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“They’ll never get off the ground,” warned detractors of Aero Spacelines’ Guppy series of colossal cargo airplanes. (JIM KOEPNICK)

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NASA’s Super Guppy Turbine looks like it should be impossible to fly, or at the very least, like it should bumble about the heavens and then clatter to Earth the minute gravity figures out it’s up there. It weighs 50 tons. It is an airplane big enough to swallow other airplanes—a hangar with wings. But when pilots Rick Hull and Terry Pappas bring the Guppy in for a landing at NASA’s Marshall Space Flight Center in Huntsville, Alabama, on a clear December morning, the airplane descends with the stately grace of a steamship cruising into harbor. 

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This Guppy is the last in a series of gargantuan cargo aircraft that have been wowing bystanders since 1962, when its grandmother, the Pregnant Guppy—at that time the world’s largest airplane—did the heavy lifting that helped get NASA to the moon on time. Since then, NASA has used the Pregnant Guppy progeny to ferry equipment for Skylab and the International Space Station. Today, this Guppy is picking up a duplicate of the 10-foot-wide, 2,400-pound rotary joint that turns the solar panels on the space station; the original is malfunctioning, and astronauts and engineers in Houston will need the duplicate to devise a fix.

The Guppies also influenced a generation of airplanes designed for more terrestrial matters: Airbus Industrie’s Beluga and Boeing’s Dreamlifter carry aircraft subassemblies between plants in different countries. Pumped-up airplanes are rare—only one of eight Guppies built still flies, there are but five Belugas, and Boeing plans to build only four Dreamlifters.  Their proof of principle, the Pregnant Guppy, is largely responsible for making good on President John F. Kennedy’s 1961 promise to put a man on the moon “before this decade is out.”

The brainchild of Aero Spacelines partners Jack Conroy and Lee Mansdorf, the Pregnant Guppy was conceived to haul 40-foot-long Saturn S-IV-B rocket stages from California to Cape Canaveral, Florida. Previously, NASA had been shipping them through the Panama Canal, but the voyage was far too slow for a race to put a man on the moon by the end of the 1960s, and the long exposure to sea air put the stages at risk for corrosion.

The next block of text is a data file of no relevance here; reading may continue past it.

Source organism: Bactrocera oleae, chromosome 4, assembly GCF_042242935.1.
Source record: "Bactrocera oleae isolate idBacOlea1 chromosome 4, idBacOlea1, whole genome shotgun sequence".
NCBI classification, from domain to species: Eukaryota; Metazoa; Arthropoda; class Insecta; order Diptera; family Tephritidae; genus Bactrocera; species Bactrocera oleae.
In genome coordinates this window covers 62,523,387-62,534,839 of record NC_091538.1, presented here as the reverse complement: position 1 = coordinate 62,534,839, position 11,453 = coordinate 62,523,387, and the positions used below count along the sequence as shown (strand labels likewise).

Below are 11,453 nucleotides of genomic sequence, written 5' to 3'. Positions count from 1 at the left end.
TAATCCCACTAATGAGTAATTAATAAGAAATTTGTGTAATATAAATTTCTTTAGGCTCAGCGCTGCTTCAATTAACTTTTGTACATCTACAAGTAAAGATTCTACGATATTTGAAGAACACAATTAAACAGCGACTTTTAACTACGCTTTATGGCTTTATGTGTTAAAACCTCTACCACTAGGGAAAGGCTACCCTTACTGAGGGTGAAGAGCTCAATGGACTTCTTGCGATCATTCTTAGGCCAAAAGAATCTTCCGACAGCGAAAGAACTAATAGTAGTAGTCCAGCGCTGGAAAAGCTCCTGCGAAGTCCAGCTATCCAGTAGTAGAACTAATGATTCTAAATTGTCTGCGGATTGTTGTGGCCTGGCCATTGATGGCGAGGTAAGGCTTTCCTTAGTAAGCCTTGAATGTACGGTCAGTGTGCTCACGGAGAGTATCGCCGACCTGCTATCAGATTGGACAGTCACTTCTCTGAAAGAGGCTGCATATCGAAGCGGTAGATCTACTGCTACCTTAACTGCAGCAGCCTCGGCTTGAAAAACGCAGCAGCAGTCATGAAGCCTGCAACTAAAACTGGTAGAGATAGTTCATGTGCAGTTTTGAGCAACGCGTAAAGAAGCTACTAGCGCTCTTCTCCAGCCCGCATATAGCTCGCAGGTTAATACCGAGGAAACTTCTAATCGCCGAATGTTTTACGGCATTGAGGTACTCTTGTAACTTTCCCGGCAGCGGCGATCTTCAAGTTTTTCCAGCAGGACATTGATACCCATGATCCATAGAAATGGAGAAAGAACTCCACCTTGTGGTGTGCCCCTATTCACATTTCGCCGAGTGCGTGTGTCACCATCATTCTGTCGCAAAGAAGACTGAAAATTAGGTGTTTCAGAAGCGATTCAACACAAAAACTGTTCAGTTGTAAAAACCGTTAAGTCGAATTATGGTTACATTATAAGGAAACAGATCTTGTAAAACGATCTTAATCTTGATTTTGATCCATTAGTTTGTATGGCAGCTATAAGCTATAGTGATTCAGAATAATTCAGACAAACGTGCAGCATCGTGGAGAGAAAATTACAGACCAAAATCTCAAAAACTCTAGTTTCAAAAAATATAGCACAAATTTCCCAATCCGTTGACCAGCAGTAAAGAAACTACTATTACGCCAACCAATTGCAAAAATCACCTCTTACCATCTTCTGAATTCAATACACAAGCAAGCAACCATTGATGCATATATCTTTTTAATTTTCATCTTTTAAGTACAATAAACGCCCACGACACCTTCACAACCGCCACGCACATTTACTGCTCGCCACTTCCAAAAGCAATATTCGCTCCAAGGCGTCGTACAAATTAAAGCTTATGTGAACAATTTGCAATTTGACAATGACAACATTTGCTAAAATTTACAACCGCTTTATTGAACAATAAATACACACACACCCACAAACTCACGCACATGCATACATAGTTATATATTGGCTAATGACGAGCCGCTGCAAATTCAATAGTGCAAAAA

NASA had toyed with a few other concepts, including piggybacking the rocket stages on an Air Force C-133 transport, or slinging them beneath a blimp. But these solutions weren’t aerodynamic and still would have exposed sensitive parts to the elements. Conroy and Mansdorf had another idea: transform Mansdorf’s stockpile of Boeing B-377 Stratocruisers, purchased just as the Jet Age was making the propeller-driven airplanes less desirable, into the U-Haul of the skies. 

First, Aero Spacelines stretched a Stratocruiser fuselage by adding a 16-foot aft section. Then the engineers built a bigger fuselage atop it: More than 19 feet in diameter, it was braced to the original with lumber, to be cut away if the airplane survived test flights. Another key modification would later define the Pregnant Guppy: a tail section that had to be removed for cargo loading. The design necessitated disconnecting the flight control cables each time the tail was opened.

But there was a problem: Aero Spacelines had built the airplane without actually getting a NASA contract. As soon as the Guppy passed its air trials, surprising those who had predicted a fiery crash, the nearly broke Conroy set off in it for Huntsville to demonstrate his concept to Marshall’s famous director, Wernher von Braun. The still-cautious Federal Aviation Agency gave Conroy special clearance, provided he didn’t fly over cities.

Von Braun was so impressed he insisted on taking the Guppy for a spin, much to the alarm of his staffers, who pointed out that it was still held together with two-by-fours. Worse, the airplane, with a full load of fuel to simulate a full payload, was super-flammable. Nevertheless, once von Braun took the pilot’s seat, the irrepressible Conroy secretly told the flight engineer to shut down the two portside engines—a sly demonstration of the airplane’s power. When von Braun finally realized that he was flying comfortably on two engines, Conroy, according to legend, coolly responded, “Oh, we do that all the time to save fuel.” (In fact, says Daren Savage, who runs a Web site called AllAboutGuppys.com, “Conroy was actually standing on the rudder so that von Braun didn’t really know how much effort it was really taking to fly this plane.”)

Aero Spacelines soon had its contract.  The Pregnant Guppy promptly reduced NASA’s cross-country transit time from 18 days to 18 hours. “It enabled them to keep the schedule that they needed so they didn’t have to scrub any launches,” says Savage.

With proof that airplanes could safely be super-sized, NASA ordered an even bigger one. Dubbed the Super Guppy, it had a 141-foot-long body and 25-foot-wide fuselage. A hinged nose that could swing open 110 degrees for loading replaced the removable tail. In the meantime, Airbus, which manufactures aircraft components in France, Germany, Spain, and the United Kingdom, was also warming to the Guppy concept. In the early 1970s, Airbus began using four Super Guppy Turbines—a generation with Allison 501-D22C turboprop engines—to shuttle subassemblies internationally, saving time and eliminating bureaucratic hassles. (However, it also led to the taunt that every Airbus took its first flight on a Boeing.) “By using aircraft, you add flexibility to your industrial process,” says Bruno Gutierres, head of new programs and development for Airbus’ logistics and supply chain. “You are not dependent on weather conditions, for example, like you are with surface transports.”